The organizations also jointly announced that they have joined the Industrial Internet Consortium (IIC), an open membership group established to improve the integration between the physical and digital worlds in order to accelerate adoption of the Internet of Things.
PTC and ThingWorx join IBM, Cisco, GE, AT&T and other IoT members to develop a common blueprint that both machines and devices from all manufacturers can use to share and move data. The standards being created will help developers of hardware and software platforms to create products that are fully compatible with the Internet of Things.
PTC Creo 3.0
Creo 3.0 was introduced this week, and in a presentation given by Mike Campbell, Executive VP, CAD Segment, PTC, he stated that ~60% of Pro/ENGINEER users have upgraded to Creo, and he expects this to increase to 75% by this coming autumn. This must come as great news for PTC, since Creo uptake was rather slow when it was first introduced.
PTC Creo 3.0 Launch Presentation – PTC Live Global 2014
With PTC Creo 3.0, PTC introduce its new Unite technology that enhances the ability to use CAD files from a variety of systems directly in PTC Creo.
The Unite technology enables reusing existing CAD data as is, in its current format, with no need for translation/migration This means that there is no need to convert entire assemblies to modify individual parts, just convert parts as changes are required
“With PTC Creo 3.0, we continue to deliver on the PTC strategy. Our Unite technology addresses the data and process-related challenges of CAD consolidation. By enabling designers to convert data ‘as needed, when needed’, and only converting the data that requires modification, organizations can save a tremendous amount of effort and cost.” said Campbell.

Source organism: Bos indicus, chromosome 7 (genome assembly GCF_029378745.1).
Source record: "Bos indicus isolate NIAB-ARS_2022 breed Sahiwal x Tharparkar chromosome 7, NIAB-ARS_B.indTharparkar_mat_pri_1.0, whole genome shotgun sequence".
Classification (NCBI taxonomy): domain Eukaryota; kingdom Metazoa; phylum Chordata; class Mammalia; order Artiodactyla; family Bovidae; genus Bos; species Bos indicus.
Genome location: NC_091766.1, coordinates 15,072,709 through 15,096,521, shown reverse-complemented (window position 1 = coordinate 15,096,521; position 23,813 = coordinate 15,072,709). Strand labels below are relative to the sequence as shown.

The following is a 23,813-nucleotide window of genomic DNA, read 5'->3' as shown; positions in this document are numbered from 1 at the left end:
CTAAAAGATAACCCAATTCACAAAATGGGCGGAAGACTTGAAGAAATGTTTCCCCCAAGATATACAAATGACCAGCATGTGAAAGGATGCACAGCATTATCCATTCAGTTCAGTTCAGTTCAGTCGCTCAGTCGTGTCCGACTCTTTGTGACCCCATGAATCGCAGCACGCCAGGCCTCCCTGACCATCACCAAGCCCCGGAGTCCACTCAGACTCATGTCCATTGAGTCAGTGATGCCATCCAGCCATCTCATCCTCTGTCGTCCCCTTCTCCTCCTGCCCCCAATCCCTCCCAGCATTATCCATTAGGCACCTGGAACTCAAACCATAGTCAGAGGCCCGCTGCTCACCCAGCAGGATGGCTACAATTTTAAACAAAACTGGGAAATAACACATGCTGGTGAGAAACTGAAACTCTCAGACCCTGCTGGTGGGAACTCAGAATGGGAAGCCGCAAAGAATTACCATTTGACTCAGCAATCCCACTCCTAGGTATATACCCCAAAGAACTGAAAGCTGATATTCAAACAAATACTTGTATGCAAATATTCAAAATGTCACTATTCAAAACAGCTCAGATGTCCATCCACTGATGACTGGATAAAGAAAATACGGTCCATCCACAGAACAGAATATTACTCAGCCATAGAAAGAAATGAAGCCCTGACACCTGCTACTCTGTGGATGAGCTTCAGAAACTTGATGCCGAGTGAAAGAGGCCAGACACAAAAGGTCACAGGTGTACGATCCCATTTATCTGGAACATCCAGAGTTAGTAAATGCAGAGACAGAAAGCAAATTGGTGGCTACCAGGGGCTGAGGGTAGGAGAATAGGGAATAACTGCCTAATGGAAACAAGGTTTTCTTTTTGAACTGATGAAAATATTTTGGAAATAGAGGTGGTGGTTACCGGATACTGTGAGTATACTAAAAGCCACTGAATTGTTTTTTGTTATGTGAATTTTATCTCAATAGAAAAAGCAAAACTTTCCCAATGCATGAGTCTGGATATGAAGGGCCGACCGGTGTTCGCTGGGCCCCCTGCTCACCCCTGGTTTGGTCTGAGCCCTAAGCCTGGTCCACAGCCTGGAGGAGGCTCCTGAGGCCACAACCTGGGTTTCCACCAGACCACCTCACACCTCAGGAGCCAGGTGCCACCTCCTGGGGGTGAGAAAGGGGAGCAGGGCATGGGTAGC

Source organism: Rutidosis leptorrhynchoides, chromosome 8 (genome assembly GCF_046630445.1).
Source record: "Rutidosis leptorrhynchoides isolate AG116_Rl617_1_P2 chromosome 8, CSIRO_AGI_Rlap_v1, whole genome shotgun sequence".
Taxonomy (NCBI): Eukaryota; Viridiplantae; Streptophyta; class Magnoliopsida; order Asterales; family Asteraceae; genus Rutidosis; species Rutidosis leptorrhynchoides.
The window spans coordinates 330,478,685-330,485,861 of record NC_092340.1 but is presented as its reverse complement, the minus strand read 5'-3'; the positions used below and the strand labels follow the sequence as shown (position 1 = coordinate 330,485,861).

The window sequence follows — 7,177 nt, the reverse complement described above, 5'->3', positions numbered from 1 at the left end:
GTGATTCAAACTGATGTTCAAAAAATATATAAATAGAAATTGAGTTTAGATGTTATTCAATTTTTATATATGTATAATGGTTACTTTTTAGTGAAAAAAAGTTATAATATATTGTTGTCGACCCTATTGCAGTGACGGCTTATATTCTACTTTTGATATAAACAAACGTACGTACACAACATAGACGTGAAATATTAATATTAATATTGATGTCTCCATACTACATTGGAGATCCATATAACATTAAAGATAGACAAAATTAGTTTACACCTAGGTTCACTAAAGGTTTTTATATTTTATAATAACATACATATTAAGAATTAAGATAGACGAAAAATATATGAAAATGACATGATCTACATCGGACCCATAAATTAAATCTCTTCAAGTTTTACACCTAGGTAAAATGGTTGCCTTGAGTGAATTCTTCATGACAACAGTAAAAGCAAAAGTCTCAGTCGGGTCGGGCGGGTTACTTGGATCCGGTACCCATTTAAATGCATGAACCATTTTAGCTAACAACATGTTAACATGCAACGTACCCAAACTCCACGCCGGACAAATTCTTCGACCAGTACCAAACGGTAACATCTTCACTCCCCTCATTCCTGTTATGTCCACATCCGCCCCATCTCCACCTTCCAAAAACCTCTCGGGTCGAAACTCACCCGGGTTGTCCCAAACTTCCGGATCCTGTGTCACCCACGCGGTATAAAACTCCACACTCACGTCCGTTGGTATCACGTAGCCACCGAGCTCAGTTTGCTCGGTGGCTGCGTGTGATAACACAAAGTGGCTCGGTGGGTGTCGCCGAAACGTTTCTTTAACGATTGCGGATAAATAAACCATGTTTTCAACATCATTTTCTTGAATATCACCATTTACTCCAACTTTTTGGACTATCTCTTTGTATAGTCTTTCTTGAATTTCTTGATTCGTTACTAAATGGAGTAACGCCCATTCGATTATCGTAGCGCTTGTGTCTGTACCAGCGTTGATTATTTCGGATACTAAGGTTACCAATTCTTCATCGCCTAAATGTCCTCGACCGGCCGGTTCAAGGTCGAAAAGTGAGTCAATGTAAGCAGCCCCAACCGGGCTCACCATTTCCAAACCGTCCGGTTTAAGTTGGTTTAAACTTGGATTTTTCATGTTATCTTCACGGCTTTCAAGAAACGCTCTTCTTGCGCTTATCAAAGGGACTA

Unite technology in PTC Creo 3.0 enables CAD data of varying formats to be used directly in the PTC Creo Parametric, Creo Direct, Creo Simulate, and Creo Options Modeler apps.
Campbell was careful to distinguish the difference between importing data, which duplicates it, and opening it natively. PTC Creo 3.0 can open SolidWorks, CATIA, and NX files directly without the need for additional software. Creo 3.0 can import SolidWorks, CATIA, NX, Solid Edge, and Autodesk Inventor files into PTC without the need for additional software.
Virtually eliminating the need to manage secondary formats, and significantly reducing the need to export data in neutral formats, data can be shared in a customer/supplier’s native format. The bottom line here was that Unite promotes data reuse and sharing. It also points to the fact that PTC is gunning for customers who use the supported open/import data formats.
Of course, there were a lot more enhancements to PTC Creo 3.0, and those will be covered as Creo 3.0 actually launches.
Next year, PTC Live Global 2015 will be held June 7-10, 2015 at the Gaylord Opryland Resort in Nashville, TN.
Editor’s Note: We conducted several video interviews that will be posted in the very near future on the MCADCafe.com website. We interviewed some PTC executives, as well as several PTC partners that were exhibiting at the show.